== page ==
This is due to a legacy of discrimination, which continues to undercut any commitment to safe and decent housing for all residents, whether in the private or public sector. In my recent book, City of Segregation, I explain how the long, violent history of creating spaces for the white and privileged classes is embedded in a number of practices, which continue in US cities to this day.

Exporting inequality

As private developers and investors seek out urban land in major cities around the world to secure their fortunes, real estate patterns and practices developed within the US are increasingly being observed elsewhere.

In cities as diverse as London, Sydney and Durban, community groups which have been working for decades to improve their neighbourhoods languish with little public or private resource. Meanwhile, developers create spaces for foreign investors and new residents, who anticipate certain protections and privileges such as greater security, high quality amenities and neighbours with similar interests and backgrounds.

This is a driving force behind rising evictions and the criminalisation of homelessness, alongside gated communities, hostile architecture, “broken windows” policing with its focus on prosecuting activities such as graffiti or jaywalking and the growing privatisation of public spaces through regeneration.

But there is still time for other countries to choose a different path. The UK, in particular, can build on the legacies of the post-war political consensus that all residents should have access to quality housing, and its acknowledgement of institutional racism and some history of government anti-racist campaigning.

Both legacies should be improved, but a renewed commitment to a programme of housing and anti-racism are central to increasing equality, prosperity and well-being for all. Based on my research, I’ve come up with five steps which the UK and countries like it can follow, to ensure that future development reduces – rather than drives – homelessness and inequality.


1. Build social housing

Unlike the US, the UK acknowledges a right to a home, and within living memory provided it for a huge swathe of British society. Social housing – whether in the form of traditional council flats, cooperatives or community land trusts – provides a variety of housing types and keeps rents from rising too far beyond wages.

When social housing is widely available, it makes a huge difference to people who – for one reason or another, and often through no fault of their own – become homeless. With social housing to fall back on, homelessness is a temporary condition which can be safely resolved. Without it, homelessness can become a life-destroying downwards spiral.

2. Preserve and expand community assets

Severe segregation in the US stripped entire communities of access to quality food, jobs, education, green spaces, services, banks and loans. Poverty is endemic, and can easily tip into homelessness. While far from perfect, the UK’s post-war commitment to universal provision of services, such as education and health care, and building social housing across all neighbourhoods underpinned a surge in upward mobility.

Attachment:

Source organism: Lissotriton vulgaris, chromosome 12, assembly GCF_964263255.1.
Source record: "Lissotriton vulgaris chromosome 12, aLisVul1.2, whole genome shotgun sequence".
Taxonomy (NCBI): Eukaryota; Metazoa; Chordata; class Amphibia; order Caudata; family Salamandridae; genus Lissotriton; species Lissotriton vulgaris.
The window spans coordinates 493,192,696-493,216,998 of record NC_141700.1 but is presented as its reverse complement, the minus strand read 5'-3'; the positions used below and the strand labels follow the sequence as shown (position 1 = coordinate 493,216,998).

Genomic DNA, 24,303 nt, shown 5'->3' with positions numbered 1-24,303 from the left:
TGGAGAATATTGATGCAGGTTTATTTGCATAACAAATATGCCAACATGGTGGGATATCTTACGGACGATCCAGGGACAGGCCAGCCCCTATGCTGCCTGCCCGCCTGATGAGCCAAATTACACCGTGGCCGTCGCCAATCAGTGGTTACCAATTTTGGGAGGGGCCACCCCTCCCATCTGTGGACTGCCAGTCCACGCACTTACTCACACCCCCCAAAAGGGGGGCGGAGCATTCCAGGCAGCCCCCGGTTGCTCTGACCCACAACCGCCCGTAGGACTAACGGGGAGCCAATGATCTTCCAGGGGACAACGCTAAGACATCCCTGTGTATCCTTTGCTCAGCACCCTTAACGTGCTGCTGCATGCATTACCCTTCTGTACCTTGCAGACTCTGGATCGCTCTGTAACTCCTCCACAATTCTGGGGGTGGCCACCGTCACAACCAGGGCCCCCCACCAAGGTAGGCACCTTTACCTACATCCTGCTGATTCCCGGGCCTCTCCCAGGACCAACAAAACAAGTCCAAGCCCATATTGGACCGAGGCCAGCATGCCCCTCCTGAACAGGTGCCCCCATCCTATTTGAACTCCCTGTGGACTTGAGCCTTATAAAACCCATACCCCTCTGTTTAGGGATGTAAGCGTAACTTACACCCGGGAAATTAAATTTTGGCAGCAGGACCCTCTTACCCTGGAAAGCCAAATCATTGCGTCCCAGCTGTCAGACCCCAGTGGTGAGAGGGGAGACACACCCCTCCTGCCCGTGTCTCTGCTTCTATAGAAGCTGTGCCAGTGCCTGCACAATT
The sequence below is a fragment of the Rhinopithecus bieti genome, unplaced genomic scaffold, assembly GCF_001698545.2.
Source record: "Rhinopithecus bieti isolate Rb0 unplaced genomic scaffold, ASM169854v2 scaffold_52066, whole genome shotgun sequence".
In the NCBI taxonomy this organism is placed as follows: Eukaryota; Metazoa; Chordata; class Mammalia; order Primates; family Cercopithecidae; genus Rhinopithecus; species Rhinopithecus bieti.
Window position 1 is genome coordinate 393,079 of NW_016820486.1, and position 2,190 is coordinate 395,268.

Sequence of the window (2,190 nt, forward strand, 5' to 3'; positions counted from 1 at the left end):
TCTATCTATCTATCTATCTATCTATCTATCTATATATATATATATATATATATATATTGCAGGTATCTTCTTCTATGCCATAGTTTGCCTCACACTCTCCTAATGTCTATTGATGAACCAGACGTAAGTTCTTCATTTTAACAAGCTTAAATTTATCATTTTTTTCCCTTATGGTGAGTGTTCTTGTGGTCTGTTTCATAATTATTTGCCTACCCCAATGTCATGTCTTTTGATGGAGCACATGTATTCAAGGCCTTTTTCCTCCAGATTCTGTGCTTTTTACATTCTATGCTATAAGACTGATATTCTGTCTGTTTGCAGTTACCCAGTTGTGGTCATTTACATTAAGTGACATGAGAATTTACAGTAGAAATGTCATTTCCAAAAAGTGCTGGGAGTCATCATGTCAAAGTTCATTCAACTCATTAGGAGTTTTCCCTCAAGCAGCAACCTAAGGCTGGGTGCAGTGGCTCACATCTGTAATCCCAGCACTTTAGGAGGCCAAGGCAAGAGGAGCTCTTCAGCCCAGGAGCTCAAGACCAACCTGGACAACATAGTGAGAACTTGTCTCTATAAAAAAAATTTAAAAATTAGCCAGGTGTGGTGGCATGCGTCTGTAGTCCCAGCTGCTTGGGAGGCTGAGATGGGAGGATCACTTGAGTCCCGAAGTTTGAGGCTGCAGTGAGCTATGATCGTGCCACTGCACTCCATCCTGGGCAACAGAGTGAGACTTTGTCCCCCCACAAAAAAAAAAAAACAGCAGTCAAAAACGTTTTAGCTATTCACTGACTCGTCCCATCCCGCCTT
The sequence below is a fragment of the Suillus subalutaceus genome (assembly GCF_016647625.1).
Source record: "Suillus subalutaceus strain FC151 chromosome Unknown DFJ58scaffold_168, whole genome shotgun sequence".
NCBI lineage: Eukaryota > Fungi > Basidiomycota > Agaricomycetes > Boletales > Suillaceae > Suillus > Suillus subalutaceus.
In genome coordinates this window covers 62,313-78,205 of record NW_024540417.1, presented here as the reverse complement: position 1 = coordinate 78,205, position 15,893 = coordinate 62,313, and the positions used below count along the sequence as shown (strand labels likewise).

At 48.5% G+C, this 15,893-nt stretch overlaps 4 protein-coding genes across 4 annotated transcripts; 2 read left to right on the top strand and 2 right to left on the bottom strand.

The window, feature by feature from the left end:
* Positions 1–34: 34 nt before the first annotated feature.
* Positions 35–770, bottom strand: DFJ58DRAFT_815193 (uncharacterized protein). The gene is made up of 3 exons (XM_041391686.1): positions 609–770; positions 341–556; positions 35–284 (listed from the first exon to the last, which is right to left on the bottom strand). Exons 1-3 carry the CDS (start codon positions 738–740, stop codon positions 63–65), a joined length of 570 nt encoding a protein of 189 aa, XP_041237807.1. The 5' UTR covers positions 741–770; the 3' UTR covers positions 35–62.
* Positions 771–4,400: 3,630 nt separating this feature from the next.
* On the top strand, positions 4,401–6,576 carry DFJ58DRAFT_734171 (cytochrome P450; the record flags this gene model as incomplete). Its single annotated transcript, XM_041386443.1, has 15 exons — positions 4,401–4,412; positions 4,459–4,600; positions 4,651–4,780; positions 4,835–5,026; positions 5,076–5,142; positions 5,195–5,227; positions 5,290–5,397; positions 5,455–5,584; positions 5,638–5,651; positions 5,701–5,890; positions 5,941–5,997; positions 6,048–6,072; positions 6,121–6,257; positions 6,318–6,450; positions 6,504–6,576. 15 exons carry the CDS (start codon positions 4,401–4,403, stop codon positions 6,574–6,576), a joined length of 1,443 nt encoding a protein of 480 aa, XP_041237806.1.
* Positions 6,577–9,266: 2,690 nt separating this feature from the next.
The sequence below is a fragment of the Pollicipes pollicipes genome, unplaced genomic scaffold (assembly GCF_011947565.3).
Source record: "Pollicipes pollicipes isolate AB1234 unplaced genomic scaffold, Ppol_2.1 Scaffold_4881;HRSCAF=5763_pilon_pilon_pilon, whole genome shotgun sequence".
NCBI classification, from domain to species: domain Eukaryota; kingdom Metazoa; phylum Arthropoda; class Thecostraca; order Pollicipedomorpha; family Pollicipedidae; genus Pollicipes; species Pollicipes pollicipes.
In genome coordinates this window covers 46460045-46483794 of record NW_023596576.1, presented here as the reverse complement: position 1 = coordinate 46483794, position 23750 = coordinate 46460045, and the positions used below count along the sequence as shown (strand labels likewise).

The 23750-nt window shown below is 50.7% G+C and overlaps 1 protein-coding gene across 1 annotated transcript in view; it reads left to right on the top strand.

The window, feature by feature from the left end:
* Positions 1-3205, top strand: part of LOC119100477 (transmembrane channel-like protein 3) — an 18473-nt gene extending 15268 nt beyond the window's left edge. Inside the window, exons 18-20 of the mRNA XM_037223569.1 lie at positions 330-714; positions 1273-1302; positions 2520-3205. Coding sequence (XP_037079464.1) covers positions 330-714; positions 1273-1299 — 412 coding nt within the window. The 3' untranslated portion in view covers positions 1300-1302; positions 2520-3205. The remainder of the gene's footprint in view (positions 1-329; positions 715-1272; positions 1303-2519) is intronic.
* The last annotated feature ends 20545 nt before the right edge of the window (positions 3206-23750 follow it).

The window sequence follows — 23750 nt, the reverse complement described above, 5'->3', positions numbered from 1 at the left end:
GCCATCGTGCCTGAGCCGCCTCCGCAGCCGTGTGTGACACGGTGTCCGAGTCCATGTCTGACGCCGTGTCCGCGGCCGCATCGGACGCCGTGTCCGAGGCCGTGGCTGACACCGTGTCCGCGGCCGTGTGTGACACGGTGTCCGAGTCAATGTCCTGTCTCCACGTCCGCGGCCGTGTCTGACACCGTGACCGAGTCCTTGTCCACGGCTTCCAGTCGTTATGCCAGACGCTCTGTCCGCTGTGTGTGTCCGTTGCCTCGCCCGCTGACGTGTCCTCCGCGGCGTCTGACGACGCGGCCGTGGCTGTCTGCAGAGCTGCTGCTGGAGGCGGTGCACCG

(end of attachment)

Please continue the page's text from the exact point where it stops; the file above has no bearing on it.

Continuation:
This achievement should be salvaged from the damage done by Right To Buy – a policy which sold off social housing without replacing it – and austerity, which has prompted a sell-off of public assets and land, as well as the closure of childrens’ services, libraries and community centres.

3. Decommodify housing

A market geared towards building apartment blocks for the portfolios of investors who will never live in them cannot produce the kind of housing and neighbourhoods which residents need, much less at a price they can afford.

While London has been badly affected for some time, this trend is now spreading to other areas of the UK and Europe. Local and national governments must act to prevent global demand for housing as investments from driving prices beyond the reach of those who need real homes.

4. Build communities, not walls

Gates, bars, armed security and homeowner restrictions are all ugly traits of private housing developed within the US context of desperate inequality and racism. The UK has a long and vibrant tradition of community development, creating a supportive built environment and social infrastructure of schools, libraries and other municipal services for residents.

Community assets. Image: Helen K/Flickr/creative commons.

This kind of development, and the social mobility and growing equality it fosters, safeguards public health and safety – not big walls, barbed wire and security guards. The private rented sector in the UK should be regulated to bring it more in line with Europe, where tenants prosper with security of tenure and strong regulation of rents and rent increases.

5. Raise your voice

Those who are bearing the brunt of our current housing crisis must be at the centre of efforts to change it. From tenants’ associations and renters’ unions, to campaign groups such as Justice for Grenfell, it’s vital to support those voices advocating fairer housing rights.

This also means rejecting austerity’s constant cuts to public services, funding social support for physical and mental health and ensuring that homes are safe, decent and secure, to create a safety net for those who are working to improve their communities.

The Conversation

Andrea Gibbons, Researcher in Sustainable Housing and Urban Studies, University of Salford.

This article is republished from The Conversation under a Creative Commons license. Read the original article.